After you've described your goods or services comes the final section, where you provide your company details. Your goal is to conclude your proposal by convincing the agency that you are the best choice for the contract and that you can be trusted to deliver the goods or services. Here, you'll add pages like Experience, Testimonials, References, Awards, About Us / Company History, Capabilities, Qualifications, Our Clients, Customer Service, and so forth—all the topics you need to persuade the client that you have credibility and can be trusted.

After you have all your words in place, you're still not quite finished. Make your proposal visually appealing by adding color and graphics. You can incorporate your company logo, use colored borders, and/or select custom bullet points and fonts that match your organization's style.

Finally, carefully proofread and spell-check all the pages. It's hard to spot errors in your own writing, so it's always a good idea to recruit someone who is unfamiliar with your proposal to do the final proof. Spell check cannot catch words that are correctly spelled but misused.

Save your proposal as a PDF file or print it, and then deliver it to the potential client. Delivery requirements may be explicitly stated in the agency requirements: if so, be sure to follow them exactly. Emailing PDF files is very common, but there may be times when a printed, signed, and hand-delivered proposal will impress the potential decision-maker more. If you are submitting your documents to the web site you will have to sign up for an account and follow their instructions for uploading and posting your documents (most likely in PDF format).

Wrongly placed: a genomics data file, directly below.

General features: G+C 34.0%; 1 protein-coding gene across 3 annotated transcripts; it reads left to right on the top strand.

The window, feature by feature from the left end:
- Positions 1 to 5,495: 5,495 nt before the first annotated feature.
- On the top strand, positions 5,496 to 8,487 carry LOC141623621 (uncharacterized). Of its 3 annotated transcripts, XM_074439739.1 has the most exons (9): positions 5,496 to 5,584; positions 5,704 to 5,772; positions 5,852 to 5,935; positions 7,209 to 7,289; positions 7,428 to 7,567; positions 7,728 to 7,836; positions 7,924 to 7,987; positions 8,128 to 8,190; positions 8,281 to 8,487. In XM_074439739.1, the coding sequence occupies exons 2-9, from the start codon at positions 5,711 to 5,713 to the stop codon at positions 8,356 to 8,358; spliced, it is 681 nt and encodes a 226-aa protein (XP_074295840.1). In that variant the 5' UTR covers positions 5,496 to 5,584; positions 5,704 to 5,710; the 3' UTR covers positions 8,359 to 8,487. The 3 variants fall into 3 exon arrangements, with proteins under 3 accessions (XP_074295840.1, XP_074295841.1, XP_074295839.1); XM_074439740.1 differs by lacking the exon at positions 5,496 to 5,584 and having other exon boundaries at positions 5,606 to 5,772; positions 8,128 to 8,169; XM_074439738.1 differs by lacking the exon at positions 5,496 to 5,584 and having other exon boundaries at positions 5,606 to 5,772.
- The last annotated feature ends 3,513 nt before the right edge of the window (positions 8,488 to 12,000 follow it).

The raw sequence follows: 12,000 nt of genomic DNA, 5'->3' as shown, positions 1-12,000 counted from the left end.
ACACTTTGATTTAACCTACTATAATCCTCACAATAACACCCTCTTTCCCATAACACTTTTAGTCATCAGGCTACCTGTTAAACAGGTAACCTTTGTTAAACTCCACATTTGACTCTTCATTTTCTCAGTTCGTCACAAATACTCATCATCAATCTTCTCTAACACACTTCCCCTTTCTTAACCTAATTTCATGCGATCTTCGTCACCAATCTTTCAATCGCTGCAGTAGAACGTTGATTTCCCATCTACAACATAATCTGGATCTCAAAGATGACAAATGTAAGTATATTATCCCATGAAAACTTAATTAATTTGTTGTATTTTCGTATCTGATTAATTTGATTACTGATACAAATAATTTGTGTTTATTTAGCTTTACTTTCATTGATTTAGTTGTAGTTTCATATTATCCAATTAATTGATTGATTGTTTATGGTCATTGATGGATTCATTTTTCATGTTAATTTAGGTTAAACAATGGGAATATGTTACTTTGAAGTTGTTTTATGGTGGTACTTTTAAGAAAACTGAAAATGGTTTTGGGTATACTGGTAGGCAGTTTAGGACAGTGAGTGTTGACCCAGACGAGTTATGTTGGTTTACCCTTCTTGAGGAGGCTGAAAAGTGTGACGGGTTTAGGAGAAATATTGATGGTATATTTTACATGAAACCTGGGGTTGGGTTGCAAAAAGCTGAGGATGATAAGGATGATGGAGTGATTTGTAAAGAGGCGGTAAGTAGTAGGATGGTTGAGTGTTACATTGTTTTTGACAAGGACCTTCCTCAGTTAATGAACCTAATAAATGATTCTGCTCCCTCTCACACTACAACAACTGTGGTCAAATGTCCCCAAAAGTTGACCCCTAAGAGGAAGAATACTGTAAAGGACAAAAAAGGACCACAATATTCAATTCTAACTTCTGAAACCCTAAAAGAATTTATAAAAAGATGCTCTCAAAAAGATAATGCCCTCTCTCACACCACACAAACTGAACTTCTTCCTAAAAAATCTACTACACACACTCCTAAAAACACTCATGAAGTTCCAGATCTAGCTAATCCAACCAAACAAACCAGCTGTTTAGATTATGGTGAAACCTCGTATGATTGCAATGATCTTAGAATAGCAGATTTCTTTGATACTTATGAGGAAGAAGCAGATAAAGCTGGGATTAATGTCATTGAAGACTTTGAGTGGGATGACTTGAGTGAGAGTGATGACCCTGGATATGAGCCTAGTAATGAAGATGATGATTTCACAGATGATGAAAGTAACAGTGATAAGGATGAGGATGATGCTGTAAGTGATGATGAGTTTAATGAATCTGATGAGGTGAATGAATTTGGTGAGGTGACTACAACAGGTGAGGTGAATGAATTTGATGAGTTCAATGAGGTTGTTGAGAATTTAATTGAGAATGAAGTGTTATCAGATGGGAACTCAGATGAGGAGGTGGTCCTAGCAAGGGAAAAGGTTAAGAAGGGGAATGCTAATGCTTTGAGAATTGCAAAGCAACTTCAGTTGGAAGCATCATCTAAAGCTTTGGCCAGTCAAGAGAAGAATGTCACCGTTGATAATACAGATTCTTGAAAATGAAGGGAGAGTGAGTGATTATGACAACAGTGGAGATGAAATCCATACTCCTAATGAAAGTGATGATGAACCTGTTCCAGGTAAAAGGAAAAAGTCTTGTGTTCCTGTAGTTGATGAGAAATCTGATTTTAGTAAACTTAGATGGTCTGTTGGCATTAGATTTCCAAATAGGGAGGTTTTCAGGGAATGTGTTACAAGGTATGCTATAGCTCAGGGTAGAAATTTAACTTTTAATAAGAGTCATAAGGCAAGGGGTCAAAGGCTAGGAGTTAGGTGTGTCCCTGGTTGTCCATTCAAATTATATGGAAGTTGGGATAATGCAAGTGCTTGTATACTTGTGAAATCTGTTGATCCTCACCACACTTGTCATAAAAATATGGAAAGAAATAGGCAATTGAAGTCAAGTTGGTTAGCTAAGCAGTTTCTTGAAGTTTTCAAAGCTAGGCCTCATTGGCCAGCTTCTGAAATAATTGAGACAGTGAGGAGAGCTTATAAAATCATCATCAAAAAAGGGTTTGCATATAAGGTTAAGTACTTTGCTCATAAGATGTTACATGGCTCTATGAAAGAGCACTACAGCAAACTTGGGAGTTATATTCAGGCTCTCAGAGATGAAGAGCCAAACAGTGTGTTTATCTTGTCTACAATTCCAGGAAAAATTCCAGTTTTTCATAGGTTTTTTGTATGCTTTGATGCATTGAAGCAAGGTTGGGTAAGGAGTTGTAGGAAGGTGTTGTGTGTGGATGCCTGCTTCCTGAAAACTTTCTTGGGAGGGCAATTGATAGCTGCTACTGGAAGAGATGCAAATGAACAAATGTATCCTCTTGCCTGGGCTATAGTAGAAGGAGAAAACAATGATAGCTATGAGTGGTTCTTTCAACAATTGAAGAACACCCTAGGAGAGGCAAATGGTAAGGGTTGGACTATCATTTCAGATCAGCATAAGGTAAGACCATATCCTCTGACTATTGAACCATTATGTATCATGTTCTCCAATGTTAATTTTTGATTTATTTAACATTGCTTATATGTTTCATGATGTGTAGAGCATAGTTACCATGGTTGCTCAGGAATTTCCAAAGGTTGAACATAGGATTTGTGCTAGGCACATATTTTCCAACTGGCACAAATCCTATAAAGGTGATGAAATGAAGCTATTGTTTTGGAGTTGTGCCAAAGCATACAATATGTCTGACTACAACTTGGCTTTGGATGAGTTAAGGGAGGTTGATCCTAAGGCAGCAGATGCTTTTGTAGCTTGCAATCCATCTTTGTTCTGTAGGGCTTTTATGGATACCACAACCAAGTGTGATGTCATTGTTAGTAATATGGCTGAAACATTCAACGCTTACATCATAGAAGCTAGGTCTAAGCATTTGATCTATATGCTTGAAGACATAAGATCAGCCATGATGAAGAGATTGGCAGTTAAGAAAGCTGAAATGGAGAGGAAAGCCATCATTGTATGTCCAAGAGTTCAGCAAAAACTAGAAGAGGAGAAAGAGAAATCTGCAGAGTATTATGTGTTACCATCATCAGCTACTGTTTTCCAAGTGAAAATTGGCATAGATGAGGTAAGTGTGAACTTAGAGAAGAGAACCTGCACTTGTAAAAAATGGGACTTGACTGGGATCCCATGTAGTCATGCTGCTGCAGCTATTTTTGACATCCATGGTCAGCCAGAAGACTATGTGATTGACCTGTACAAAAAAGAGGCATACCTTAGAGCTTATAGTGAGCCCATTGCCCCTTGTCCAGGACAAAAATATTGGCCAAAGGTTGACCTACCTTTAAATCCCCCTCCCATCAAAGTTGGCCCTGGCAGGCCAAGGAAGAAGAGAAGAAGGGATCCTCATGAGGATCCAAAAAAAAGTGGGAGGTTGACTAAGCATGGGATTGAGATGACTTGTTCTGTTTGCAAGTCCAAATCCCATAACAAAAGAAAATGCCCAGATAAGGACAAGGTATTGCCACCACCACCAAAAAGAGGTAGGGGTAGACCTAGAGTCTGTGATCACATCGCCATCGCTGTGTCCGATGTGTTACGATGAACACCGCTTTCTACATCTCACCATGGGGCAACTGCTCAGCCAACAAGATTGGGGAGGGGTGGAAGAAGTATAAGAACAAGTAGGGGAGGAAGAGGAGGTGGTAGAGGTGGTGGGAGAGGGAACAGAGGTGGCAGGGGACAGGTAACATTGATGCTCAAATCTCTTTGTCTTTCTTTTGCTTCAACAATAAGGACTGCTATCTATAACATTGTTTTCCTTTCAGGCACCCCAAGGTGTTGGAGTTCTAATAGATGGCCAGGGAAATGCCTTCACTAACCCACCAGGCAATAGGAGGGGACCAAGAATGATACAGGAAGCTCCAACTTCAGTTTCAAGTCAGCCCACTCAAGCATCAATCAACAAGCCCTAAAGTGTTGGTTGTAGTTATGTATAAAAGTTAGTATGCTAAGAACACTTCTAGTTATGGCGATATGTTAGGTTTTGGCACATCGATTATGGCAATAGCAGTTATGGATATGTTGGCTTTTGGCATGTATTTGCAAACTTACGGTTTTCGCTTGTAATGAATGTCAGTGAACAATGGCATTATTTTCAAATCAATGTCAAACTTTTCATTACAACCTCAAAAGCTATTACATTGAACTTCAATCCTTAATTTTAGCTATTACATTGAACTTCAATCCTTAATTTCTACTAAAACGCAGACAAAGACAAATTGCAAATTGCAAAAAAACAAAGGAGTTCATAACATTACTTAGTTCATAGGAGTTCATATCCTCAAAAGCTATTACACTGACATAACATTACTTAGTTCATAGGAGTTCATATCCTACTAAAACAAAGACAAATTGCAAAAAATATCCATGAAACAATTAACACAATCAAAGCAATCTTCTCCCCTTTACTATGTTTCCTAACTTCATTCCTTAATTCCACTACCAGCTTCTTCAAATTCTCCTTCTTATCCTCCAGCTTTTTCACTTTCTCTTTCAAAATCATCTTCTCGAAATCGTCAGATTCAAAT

As you can see, the contents of a government contract proposal will vary. Each organization's specific proposal pages will be different, and for maximum success, each proposal should be tailored for the agency receiving it.

You can also see that all proposals follow a similar format and structure. You don't need to start from scratch, either—you can find templates for all the pages mentioned in this article in a proposal kit. You will need special templates designed specifically for government contracts such as a Cover Sheet (for government contracts), Awarded SINs, Special Attributes, and a Customer Information form. Starting out with pre-designed templates and sample proposals will give you a big head start on creating your own winning government contract proposal.

About Author Ian Lauder :

Ian Lauder has been helping small businesses and individuals write their proposals and contracts since 1999. => For more <a href="" target="_blank">tips and best practices</a> when writing your business proposals and legal contracts visit <a href="" target="_blank"></a>

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Article Added on Friday, November 4, 2011